Depending on the kind of glass tile you go with, you may be able to install it within 200mm of a gas burner. There are tons of options for sizing and colour with this type of splashback, but they can be costly. That’s because they are tough to cut. If you go with transparent tiling, then you need to consider what you will be able to see through the splashback and incorporate any changes you need to make into your budget for this kitchen feature.
Ceramic tiles are common kitchen splashback materials, and one of the most popular is the brick-like effect that is reminiscent of a subway tunnel. This affordable material is available in wide range of textures and colours, and you can even get ones that look like pressed metal. They are tough and long lasting and easy to clean, as well as safe to install near gas burners.
These are easy to keep clean as well and can be safely installed close to your burners. You can use them for flooring as well for a uniform look in your kitchen. Depending on the kind of tiles you get, porcelain can be fairly affordable, and they hold up better than you might think.
Large Format Porcelain
Lots of people are incorporating large format porcelain into their kitchens these days. That’s due to the huge selection of colours and styles available. They come in range of textures, such as metal, solid colour, timber and marble. If you go with a patterned or textured look, then the splatters won’t show up as easily. Solid colours show grime more easily but can be cheaper. This is a super tough material that will last you for a long time and that can be used safely near gas burners.
Timber Lining Boards
This combustible material cannot be placed near a burner, and it is notoriously hard to clean. However, its rustic look adds some real charm to any home, and that unique appearance can make it worth the extra effort. Besides, timber lining boards are incredibly inexpensive.
With this material, you get a splashback that is pretty easy to clean and that looks clean most of the time. It can be fairly cheap or expensive, depending on which kind you get. You can use it as wall cladding in your kitchen, if it features a sealed two-pack polyurethane finish. You should know that no kind of timber is appropriate for installation near your cooktop.
Natural Stone – Granite/Marble
Many Mediterranean kitchen surfaces use natural stone, which is economically priced most of the time. It is incredibly hard and will not combust, which means you can place it near your burner without any problems. It naturally hides splatters and condensation and is pretty easy to keep clean. It can provide backlighting as well, which really makes your kitchen look amazing. If you want to keep the splatters and water from penetrating your splashback, you need to ensure it is sealed.
You’ll need to use something else if you want to install your splashback near the cooktop, but this is remarkably clean looking and easy to clean, and it holds up very well to wear and tear. It can be seamlessly integrated into your walls, if you want to give your kitchen a uniform look.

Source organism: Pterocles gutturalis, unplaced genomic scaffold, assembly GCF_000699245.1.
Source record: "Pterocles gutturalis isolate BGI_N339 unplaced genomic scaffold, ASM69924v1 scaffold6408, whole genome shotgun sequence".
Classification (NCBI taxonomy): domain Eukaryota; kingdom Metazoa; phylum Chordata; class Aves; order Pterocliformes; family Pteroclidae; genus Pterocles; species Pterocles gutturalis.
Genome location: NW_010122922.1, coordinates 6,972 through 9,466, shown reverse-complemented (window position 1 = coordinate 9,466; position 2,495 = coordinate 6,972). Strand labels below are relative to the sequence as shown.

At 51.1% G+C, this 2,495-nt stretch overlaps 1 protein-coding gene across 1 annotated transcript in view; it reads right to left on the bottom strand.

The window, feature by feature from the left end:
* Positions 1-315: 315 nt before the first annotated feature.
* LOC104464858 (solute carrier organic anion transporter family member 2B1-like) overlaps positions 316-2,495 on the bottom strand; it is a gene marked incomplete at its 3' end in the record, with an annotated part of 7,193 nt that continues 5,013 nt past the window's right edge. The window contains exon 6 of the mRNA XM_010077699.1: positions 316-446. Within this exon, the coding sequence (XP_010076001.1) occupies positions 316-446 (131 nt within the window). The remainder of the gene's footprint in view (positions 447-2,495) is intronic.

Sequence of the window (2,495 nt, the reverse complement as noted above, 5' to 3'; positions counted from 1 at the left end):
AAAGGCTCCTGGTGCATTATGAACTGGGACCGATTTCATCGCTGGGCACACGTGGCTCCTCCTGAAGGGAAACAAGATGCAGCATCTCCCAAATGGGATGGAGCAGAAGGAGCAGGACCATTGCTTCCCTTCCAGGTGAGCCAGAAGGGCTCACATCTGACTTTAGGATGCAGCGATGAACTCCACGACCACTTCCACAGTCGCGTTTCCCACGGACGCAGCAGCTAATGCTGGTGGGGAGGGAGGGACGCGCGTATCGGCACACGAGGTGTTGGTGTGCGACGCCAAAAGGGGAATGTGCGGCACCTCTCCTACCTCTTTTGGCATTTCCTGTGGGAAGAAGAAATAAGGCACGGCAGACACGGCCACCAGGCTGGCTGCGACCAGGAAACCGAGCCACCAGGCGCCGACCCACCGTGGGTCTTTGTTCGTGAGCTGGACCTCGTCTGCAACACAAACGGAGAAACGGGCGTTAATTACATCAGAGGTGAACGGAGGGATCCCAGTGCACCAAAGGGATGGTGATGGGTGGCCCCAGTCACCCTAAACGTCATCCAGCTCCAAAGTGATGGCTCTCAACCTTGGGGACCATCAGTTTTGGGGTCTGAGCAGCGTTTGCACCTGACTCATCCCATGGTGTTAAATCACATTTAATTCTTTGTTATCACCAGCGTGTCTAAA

This material works great as a feature wall, but don’t install it as a splashback anywhere near your burner. You can pick just about any colour you want to match or complement your kitchen walls, and it is affordably priced and easy to clean. It’s great as a backdrop for sinks since it repels water very well.
Any splashbacks made from Corian are going to be easy to scratch and are too combustible to place near a cooktop. It can join seamlessly, though, for an incredible look. You can mould it as well, if you wish, and backlight it for an amazing effect.
You can choose from either extruded aluminium or laminate roller shutters, and these can conceal additional storage spaces very easily. They come in a variety of styles and can be made as large or as small as you need. You can’t place them near burners, and they dirty up easily, but they aren’t that difficult to clean, and they should last you for a long time.
This is definitely an economical way to go, but it won’t stand out or wow anyone in the kitchen. It’s too combustible to be safely installed near a burner, and it won’t hold up to constant cleaning, but if you just need something cheap and effective, painted plaster fits the bill nicely.
With raw brick, you get a hardy material that is tough to clean but that stays clean on its own quite nicely. It is very economical and will last you for a while. Raw brick provides a rustic look the doesn’t cost a lot when compared to similar rustic options, and you can apply a fire-rated coat to it to keep out dust, fill the pores and make the surface easier to keep clean.
Here is another cost-effective option that has some rustic vibes to it. It resists heat very well, but it won’t be easy to clean because of how porous it is. If you seal it, you will keep the stains from getting through, but it will always be tough to clean. You can cut down on the pores it has by using a fire-rated coating, just like with brick.